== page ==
M.S. (Master of Science)
Department of Nursing
Hemostasis; Hematoma; Heart--Diseases--Nursing; Angioplasty
The purpose of this study was to investigate the relationship between two methods of compression used to effect hemostasis and to prevent the development of hematoma following the removal of a femoral sheath after a coronary angioplasty. The incidence of hematoma at the insertion site, the duration of compression necessary to achieve hemostasis, and the level of comfort experienced by the patient during compression were the variables assessed. The effect of compression on hemostasis after arterial invasion formed the physiologic base for this study. The research design was a quasi-experimental, comparison study, in which 51 subjects were randomly assigned to two groups, and extraneous variables (levels of coagulation proteins and pain medication) were controlled. Findings indicated that manual compression resulted in a significantly (p = .05) higher incidence of hematoma, neither method differed significantly in duration of compression required for hemostasis, and the patient's level of comfort was significantly (p = .05) higher with mechanical compression. These findings have implications for nursing research and practice.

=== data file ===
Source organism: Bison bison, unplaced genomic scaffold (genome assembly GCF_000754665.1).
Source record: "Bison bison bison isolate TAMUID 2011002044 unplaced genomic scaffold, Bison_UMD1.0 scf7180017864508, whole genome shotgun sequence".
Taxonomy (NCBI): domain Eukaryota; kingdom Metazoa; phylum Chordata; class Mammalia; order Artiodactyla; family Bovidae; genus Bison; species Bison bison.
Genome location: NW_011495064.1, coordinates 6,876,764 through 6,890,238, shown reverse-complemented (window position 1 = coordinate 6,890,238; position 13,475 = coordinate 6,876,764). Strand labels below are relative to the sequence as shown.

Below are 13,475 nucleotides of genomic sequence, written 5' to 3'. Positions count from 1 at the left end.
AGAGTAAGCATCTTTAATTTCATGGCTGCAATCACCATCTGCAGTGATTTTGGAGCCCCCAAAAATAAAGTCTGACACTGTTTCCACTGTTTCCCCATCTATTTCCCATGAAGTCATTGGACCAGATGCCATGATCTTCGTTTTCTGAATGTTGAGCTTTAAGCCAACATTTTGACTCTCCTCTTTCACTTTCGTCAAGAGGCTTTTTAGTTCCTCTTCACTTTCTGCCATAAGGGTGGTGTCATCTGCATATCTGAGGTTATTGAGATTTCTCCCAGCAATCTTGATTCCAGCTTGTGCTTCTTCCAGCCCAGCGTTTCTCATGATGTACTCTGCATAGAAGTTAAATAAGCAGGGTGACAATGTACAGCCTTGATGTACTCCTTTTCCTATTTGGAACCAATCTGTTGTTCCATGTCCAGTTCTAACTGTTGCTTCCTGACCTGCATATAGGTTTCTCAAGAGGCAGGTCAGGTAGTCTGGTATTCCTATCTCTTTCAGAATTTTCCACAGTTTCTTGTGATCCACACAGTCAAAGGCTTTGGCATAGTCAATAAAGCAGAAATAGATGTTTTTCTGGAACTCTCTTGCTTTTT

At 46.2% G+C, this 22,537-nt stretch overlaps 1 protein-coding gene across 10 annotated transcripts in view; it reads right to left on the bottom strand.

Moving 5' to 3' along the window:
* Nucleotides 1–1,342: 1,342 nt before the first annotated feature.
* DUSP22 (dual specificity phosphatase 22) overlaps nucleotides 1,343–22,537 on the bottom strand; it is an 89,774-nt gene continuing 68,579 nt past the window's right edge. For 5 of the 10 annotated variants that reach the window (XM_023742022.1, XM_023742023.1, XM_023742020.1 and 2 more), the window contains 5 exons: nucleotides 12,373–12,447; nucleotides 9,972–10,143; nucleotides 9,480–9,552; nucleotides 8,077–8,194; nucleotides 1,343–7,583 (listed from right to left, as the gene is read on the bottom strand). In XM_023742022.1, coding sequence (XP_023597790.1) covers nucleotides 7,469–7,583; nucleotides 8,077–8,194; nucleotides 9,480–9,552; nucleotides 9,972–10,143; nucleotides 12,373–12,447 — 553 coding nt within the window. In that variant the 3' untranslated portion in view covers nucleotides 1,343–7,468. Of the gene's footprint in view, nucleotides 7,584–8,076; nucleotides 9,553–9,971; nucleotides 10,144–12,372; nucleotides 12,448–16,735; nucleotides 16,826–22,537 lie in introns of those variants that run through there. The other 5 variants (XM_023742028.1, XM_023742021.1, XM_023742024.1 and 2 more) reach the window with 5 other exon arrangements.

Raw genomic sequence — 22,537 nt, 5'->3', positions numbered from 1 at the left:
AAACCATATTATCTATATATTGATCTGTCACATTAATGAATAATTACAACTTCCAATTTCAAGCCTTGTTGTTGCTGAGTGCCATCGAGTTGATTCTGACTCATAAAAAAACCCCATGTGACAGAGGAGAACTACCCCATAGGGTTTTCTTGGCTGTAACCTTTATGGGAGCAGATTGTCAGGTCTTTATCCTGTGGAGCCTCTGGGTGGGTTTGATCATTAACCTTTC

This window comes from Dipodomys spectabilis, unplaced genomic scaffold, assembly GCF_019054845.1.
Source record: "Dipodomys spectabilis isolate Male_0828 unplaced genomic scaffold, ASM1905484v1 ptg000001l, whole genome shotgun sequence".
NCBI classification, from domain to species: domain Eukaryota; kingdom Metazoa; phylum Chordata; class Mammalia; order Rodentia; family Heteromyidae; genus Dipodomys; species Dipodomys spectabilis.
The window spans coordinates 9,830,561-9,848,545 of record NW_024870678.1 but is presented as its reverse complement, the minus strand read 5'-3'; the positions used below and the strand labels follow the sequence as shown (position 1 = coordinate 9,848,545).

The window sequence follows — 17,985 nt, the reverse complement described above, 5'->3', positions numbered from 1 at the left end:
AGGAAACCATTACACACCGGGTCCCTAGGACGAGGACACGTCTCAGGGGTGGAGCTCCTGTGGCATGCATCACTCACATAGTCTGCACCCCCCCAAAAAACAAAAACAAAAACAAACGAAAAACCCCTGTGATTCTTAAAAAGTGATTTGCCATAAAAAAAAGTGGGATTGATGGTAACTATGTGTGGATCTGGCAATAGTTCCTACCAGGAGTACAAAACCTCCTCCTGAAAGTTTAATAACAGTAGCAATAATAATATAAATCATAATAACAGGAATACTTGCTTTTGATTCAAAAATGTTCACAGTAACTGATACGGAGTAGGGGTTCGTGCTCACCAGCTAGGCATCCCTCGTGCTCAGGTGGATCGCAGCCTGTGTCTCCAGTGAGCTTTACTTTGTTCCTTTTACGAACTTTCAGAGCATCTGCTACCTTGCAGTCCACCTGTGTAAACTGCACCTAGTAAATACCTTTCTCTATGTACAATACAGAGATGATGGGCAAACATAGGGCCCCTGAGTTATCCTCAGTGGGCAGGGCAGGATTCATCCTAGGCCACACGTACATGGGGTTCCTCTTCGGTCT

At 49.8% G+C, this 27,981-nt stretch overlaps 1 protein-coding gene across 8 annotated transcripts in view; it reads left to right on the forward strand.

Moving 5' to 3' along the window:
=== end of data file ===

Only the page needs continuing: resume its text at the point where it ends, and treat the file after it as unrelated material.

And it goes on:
Homuth, Georgiann, "Relationship of methods for removal of femoral sheaths to the incidence of hematomas and patient comfort" (1990). Graduate Research Theses & Dissertations. 4707.
vii, 84 pages
Northern Illinois University
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